In another setting, the people who attend Katooke health center III were adjusted to open on time and the patients were assured of finding health workers at their duty stations. “It is different now at the health center. We come early and leave early to go farming,” says Cathy Nyangoma who lives and attends Katooke health center III.
“We work as a team. We also resolved that our patients will report early and leave early. You cannot be at home at 8.30 am when patients are waiting, said Martin Businge Holden, a senior Clinical officer and the in-charge at Katooke health center III in Kyenjojo district.
As a result of implementing what he learned from the Caring Togather project the patient retention at Katooke is 90% and the team stands by their motto of ‘work early and leave early’. This model is also perfect not only because their clientele is farmers but also because 83% are children who depend on care takers for their health needs.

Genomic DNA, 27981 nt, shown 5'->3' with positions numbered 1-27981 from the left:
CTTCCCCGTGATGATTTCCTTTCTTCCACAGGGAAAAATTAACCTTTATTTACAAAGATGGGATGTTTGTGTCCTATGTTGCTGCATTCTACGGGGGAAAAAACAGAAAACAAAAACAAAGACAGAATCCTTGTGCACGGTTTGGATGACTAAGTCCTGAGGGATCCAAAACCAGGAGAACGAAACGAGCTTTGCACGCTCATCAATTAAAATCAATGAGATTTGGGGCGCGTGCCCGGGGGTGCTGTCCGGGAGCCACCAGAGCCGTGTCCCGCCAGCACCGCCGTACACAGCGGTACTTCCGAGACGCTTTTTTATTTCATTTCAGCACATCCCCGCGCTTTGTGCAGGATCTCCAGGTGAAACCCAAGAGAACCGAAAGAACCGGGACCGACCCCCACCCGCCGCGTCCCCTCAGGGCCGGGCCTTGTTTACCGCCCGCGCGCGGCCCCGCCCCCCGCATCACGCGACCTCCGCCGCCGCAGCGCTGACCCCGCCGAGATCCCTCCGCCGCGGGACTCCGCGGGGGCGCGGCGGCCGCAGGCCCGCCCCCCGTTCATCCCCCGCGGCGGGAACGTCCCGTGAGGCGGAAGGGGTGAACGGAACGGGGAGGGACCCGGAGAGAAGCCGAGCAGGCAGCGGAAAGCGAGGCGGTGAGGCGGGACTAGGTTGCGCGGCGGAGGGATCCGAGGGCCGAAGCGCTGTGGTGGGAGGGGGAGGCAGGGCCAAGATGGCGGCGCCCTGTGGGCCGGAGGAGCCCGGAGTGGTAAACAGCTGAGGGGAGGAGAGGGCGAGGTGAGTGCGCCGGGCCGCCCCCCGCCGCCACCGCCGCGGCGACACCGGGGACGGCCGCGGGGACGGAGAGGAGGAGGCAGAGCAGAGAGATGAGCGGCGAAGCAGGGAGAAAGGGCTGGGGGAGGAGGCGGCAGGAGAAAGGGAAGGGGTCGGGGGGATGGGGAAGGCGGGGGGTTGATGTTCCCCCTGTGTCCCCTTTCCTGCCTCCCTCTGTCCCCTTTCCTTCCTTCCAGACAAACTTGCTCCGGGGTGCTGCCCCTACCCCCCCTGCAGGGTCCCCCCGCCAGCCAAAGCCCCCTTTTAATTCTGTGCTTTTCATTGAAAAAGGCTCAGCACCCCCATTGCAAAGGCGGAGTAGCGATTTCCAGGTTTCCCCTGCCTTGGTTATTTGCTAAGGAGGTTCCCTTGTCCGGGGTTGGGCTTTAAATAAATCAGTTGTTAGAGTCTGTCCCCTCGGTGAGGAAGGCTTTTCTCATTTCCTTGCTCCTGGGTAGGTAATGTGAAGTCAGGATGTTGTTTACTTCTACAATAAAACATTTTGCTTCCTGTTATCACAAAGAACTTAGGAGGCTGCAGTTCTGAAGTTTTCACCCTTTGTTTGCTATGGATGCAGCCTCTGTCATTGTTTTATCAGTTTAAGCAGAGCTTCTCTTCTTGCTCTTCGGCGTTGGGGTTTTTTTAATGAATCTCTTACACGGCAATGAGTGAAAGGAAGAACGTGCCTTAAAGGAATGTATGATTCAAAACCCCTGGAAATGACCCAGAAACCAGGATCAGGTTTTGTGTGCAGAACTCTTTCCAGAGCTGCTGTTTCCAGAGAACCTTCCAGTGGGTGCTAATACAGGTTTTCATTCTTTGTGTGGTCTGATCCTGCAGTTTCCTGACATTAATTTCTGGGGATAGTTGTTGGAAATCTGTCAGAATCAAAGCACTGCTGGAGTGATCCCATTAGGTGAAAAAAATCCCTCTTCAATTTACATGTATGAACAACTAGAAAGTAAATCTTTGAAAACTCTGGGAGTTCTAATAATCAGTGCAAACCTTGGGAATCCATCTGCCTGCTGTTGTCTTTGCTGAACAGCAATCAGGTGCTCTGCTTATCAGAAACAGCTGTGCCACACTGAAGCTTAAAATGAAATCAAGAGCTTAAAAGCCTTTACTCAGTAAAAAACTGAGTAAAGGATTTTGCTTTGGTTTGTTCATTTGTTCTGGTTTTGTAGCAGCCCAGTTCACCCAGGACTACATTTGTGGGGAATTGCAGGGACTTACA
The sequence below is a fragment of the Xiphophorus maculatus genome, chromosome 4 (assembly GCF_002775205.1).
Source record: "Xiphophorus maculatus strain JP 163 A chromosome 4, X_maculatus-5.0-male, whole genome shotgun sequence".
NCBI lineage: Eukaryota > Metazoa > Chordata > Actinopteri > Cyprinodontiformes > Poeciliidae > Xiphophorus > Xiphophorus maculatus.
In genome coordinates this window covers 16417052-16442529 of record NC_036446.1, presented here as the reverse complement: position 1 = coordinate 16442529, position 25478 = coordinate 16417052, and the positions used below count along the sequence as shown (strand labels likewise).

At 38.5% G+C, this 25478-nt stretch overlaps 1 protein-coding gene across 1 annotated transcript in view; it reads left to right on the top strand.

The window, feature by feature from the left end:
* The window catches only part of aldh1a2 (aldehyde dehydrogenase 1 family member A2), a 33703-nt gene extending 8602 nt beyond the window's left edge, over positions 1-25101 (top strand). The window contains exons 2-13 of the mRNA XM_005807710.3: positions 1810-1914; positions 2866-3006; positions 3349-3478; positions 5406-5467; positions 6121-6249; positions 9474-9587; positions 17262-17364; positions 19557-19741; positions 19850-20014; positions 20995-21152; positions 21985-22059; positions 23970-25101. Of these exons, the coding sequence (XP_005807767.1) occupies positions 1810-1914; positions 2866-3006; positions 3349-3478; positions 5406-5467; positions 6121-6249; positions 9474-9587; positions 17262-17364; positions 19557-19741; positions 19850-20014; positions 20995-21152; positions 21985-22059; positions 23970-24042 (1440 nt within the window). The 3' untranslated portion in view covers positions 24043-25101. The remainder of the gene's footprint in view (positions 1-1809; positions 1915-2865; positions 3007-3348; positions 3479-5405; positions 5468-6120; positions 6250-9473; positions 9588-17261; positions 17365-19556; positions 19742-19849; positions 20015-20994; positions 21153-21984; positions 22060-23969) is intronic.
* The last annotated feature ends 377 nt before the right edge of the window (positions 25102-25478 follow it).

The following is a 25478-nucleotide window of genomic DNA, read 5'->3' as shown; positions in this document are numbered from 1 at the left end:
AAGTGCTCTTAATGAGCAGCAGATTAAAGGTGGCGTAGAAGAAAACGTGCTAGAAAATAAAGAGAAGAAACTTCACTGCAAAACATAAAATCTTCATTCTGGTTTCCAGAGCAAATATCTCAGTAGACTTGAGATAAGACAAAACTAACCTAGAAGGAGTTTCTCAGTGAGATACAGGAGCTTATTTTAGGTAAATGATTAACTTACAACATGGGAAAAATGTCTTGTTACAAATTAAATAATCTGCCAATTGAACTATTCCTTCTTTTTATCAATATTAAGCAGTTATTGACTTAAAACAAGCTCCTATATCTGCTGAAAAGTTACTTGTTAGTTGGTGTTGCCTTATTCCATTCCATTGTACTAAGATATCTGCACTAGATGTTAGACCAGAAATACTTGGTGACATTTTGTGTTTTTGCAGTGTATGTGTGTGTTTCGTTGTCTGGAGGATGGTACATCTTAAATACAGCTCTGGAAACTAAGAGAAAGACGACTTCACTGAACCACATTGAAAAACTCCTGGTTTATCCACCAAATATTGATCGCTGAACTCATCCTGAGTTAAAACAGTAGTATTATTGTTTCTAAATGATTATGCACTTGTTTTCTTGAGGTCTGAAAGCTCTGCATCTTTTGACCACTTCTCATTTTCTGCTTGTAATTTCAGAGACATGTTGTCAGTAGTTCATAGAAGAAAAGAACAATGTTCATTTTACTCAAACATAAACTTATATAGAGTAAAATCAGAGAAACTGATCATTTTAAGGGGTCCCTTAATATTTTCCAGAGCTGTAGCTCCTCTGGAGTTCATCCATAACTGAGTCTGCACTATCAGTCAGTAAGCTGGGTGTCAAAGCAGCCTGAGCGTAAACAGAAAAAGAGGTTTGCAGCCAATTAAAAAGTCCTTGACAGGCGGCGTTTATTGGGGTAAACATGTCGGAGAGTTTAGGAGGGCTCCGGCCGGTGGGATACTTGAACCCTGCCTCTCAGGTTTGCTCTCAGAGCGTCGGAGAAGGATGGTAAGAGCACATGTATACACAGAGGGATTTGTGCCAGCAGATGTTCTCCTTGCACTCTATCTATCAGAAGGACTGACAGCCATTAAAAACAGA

As a result of the success of this project, government officials have assured that they will take it up and strengthen Uganda’s healthcare system.
Sarah Opendi the State Minister for Health, in charge of General Duties, says based on lessons from the Caring Together Project the vices such as late coming and early departure from duty, negligence of duty, inappropriate facility duty rosters and off-duty guidelines would be stamped out.
Studies done on Uganda’s health system show that absenteeism of health workers costs the government of up to 40% of their time of employment.
Opendi says this innovation from Baylor-Uganda which has culminated in the formation of a Health Leadership Academy would be used for admission criteria, harmonization of the fees structure with the Ministry of Health, the Ministry of Education and Sports and National Council for Higher Education among others.
“I want to assure all of you that Government will put this valuable contribution to great use because these outcomes are going to enrich our Ministerial Policy statement especially on Human Resources for Health,” says Opendi.
The Baylor-Uganda leadership academy that will train health workers in leadership was launched at an International Summit on Leadership in Healthcare.
“Age has caught up with me but hopefully now that this Baylor leadership Academy has started I can enjoy quality health care services during my retirement,” said Opolot.